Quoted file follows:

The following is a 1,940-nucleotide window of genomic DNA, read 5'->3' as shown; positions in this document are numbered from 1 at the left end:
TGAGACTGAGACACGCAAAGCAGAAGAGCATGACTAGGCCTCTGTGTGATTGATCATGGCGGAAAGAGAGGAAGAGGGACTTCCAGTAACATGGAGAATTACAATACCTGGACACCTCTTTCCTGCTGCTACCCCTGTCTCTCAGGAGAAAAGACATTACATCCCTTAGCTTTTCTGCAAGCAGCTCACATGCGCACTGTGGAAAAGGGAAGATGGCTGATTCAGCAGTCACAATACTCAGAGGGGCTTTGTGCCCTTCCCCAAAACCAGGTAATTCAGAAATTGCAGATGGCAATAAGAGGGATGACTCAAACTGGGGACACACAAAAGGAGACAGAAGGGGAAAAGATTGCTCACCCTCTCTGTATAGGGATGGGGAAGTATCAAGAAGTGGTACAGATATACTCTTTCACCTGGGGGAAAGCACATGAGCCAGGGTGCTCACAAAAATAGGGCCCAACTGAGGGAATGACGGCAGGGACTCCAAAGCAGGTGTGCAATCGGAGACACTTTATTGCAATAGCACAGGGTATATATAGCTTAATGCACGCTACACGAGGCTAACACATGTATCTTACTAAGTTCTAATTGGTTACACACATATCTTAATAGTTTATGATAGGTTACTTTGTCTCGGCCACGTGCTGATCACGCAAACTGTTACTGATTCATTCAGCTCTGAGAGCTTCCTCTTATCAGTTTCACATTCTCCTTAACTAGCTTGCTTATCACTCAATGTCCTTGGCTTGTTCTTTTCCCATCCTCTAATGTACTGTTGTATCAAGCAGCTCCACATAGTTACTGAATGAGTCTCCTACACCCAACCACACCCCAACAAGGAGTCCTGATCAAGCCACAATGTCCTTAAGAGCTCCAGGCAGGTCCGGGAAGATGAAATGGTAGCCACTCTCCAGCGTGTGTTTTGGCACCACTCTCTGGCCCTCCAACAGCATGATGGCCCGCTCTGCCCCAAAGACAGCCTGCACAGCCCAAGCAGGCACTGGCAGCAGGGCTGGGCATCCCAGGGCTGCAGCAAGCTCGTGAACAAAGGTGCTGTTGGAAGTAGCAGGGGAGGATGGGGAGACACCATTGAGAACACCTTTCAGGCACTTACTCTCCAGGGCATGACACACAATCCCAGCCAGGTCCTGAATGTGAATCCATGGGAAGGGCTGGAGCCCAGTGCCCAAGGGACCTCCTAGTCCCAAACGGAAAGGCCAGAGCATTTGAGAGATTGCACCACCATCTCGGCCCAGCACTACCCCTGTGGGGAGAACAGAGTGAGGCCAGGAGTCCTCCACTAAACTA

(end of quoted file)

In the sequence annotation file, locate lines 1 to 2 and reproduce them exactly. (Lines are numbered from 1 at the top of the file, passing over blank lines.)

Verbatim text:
The following is a 1,940-nucleotide window of genomic DNA, read 5'->3' as shown; positions in this document are numbered from 1 at the left end:
TGAGACTGAGACACGCAAAGCAGAAGAGCATGACTAGGCCTCTGTGTGATTGATCATGGCGGAAAGAGAGGAAGAGGGACTTCCAGTAACATGGAGAATTACAATACCTGGACACCTCTTTCCTGCTGCTACCCCTGTCTCTCAGGAGAAAAGACATTACATCCCTTAGCTTTTCTGCAAGCAGCTCACATGCGCACTGTGGAAAAGGGAAGATGGCTGATTCAGCAGTCACAATACTCAGAGGGGCTTTGTGCCCTTCCCCAAAACCAGGTAATTCAGAAATTGCAGATGGCAATAAGAGGGATGACTCAAACTGGGGACACACAAAAGGAGACAGAAGGGGAAAAGATTGCTCACCCTCTCTGTATAGGGATGGGGAAGTATCAAGAAGTGGTACAGATATACTCTTTCACCTGGGGGAAAGCACATGAGCCAGGGTGCTCACAAAAATAGGGCCCAACTGAGGGAATGACGGCAGGGACTCCAAAGCAGGTGTGCAATCGGAGACACTTTATTGCAATAGCACAGGGTATATATAGCTTAATGCACGCTACACGAGGCTAACACATGTATCTTACTAAGTTCTAATTGGTTACACACATATCTTAATAGTTTATGATAGGTTACTTTGTCTCGGCCACGTGCTGATCACGCAAACTGTTACTGATTCATTCAGCTCTGAGAGCTTCCTCTTATCAGTTTCACATTCTCCTTAACTAGCTTGCTTATCACTCAATGTCCTTGGCTTGTTCTTTTCCCATCCTCTAATGTACTGTTGTATCAAGCAGCTCCACATAGTTACTGAATGAGTCTCCTACACCCAACCACACCCCAACAAGGAGTCCTGATCAAGCCACAATGTCCTTAAGAGCTCCAGGCAGGTCCGGGAAGATGAAATGGTAGCCACTCTCCAGCGTGTGTTTTGGCACCACTCTCTGGCCCTCCAACAGCATGATGGCCCGCTCTGCCCCAAAGACAGCCTGCACAGCCCAAGCAGGCACTGGCAGCAGGGCTGGGCATCCCAGGGCTGCAGCAAGCTCGTGAACAAAGGTGCTGTTGGAAGTAGCAGGGGAGGATGGGGAGACACCATTGAGAACACCTTTCAGGCACTTACTCTCCAGGGCATGACACACAATCCCAGCCAGGTCCTGAATGTGAATCCATGGGAAGGGCTGGAGCCCAGTGCCCAAGGGACCTCCTAGTCCCAAACGGAAAGGCCAGAGCATTTGAGAGATTGCACCACCATCTCGGCCCAGCACTACCCCTGTGGGGAGAACAGAGTGAGGCCAGGAGTCCTCCACTAAACTA